High Schools Work to Build Awareness of Hazing - US News

High Schools Work to Build Awareness of Hazing - US News







Earlier this month, school officials at a high school in New Jersey canceled the remainder of the season for its championship-winning football team following allegations of hazing.
Upperclassmen on the football team at Sayreville War Memorial High School in Parlin, New Jersey, have been accused of sexually abusing freshmen players, according to a report on NJ.com.
Reports of high school hazing are widespread. According to a 2009 report from the Stop Hazing organization, 47 percent of college students surveyed said they were hazed while in high school.
One major issue is that hazing isn't always recognized as a problem, says Elizabeth Allan, a professor of higher education at the University of Maine and an author of the report.
Many so-called traditions or initiations meet the definition of hazing, "but people don’t see it as hazing," says Allan, who is also the president of Stop Hazing.
Her organization defines hazing as any "activity expected of someone joining or participating in a group that humiliates, degrades, abuses or endangers them, regardless of a person's willingness to participate." High school hazing occurs among sports teams, ROTC, band and performing arts groups, among other activities.
"Some people think of it as a type of group bullying, but that can be misleading," Allan says. Both share common dynamics concerning power and consent, but a key distinction is that hazing is about inclusion, while bullying is about exclusion.
High school officials should make sure they have a policy against hazing and not assume that their bullying policies will cover hazing, too, she says.
There are currently 44 states with anti-hazing laws, though Allan notes that some specifically target hazing at the college level.  
Elliot Hopkins, a board member for the group HazingPrevention.Org, says that hazing prevention at high schools needs to involve the entire community. Efforts should include explaining what policies the school has in place to protect students, he says, because if more people understand them, more will speak up.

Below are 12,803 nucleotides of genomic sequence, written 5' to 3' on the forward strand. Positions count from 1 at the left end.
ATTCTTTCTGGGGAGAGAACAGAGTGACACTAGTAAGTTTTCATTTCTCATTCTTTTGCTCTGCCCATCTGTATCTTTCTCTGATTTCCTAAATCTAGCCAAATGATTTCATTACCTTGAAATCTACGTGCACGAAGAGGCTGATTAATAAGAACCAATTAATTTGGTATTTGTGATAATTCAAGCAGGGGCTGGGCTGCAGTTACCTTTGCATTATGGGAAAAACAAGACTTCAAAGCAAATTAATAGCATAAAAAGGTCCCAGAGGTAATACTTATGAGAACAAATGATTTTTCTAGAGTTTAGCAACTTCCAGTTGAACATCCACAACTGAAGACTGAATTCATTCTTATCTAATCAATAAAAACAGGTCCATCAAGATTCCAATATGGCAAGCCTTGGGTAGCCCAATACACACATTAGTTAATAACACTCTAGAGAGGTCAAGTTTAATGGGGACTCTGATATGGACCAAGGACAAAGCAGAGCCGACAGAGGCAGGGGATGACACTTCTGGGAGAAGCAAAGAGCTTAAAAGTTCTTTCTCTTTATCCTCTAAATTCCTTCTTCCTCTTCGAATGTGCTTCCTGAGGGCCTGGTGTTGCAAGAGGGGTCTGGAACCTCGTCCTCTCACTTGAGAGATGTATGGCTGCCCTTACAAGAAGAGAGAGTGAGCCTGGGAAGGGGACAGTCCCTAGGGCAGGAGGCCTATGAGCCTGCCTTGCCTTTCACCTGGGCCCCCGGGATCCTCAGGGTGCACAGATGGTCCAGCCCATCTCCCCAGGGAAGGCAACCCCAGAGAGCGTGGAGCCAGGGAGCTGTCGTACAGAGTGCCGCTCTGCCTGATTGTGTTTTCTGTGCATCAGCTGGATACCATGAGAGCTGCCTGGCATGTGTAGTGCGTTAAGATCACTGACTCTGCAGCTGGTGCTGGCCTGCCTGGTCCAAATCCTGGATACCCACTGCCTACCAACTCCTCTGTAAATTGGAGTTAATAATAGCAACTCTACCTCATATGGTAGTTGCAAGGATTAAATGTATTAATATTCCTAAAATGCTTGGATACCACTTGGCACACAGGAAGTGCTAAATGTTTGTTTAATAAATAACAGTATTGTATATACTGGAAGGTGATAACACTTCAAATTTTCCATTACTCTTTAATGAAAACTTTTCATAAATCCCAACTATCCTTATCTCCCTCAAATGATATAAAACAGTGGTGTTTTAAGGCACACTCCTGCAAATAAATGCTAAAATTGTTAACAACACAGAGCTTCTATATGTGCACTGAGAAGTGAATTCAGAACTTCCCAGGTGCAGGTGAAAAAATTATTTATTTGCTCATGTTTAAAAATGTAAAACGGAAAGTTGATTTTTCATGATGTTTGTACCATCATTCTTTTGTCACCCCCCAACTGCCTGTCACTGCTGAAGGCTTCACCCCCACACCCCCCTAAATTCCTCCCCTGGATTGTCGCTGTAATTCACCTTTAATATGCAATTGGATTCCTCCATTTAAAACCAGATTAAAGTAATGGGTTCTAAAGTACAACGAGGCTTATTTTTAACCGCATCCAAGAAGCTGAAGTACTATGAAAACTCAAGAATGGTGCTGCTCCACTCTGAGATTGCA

Coaches and other adult leaders need to make it clear that hazing will not be tolerated, says Hopkins, who is also the director of sports, sanctioning and educational services at the National Federation of State High School Associations, which helps oversee high school sports and activities.
"If you don't say the words to your kids, kids will take it, 'Hey, coach didn't say I couldn't beat the snot out of little Jimmy or make him drink urine or give him a wedgie or hang him outside the bus window. Coach didn't say we couldn't do it, so that must mean we can do it,''' he says. 
Hopkins says that coaches have a responsibility to set an example because parents are mostly on the sidelines at the high school level.
At Warren Central High School in Indianapolis, students in the community are encouraged to attend an education program to help prevent hazing and bullying from happening in the first place, says Marques Clayton, the school's athletic director, who started the program.
"We felt like, instead of waiting for something big to happen here at our school, that the time is right now," he says. "We wanted to create those procedures, protocols, educate our base here ahead of time." 
Hopkins of HazingPrevention.Org says it is essential for hazing prevention to start early.
"We focus on colleges or the pros – where do you think they learn that from?" he says. "If you don't get it in check or take care of that business at the junior high, high school level, then we don't have that discussion once you get to college or professional sports. But if you leave it unabated, it just escalates."
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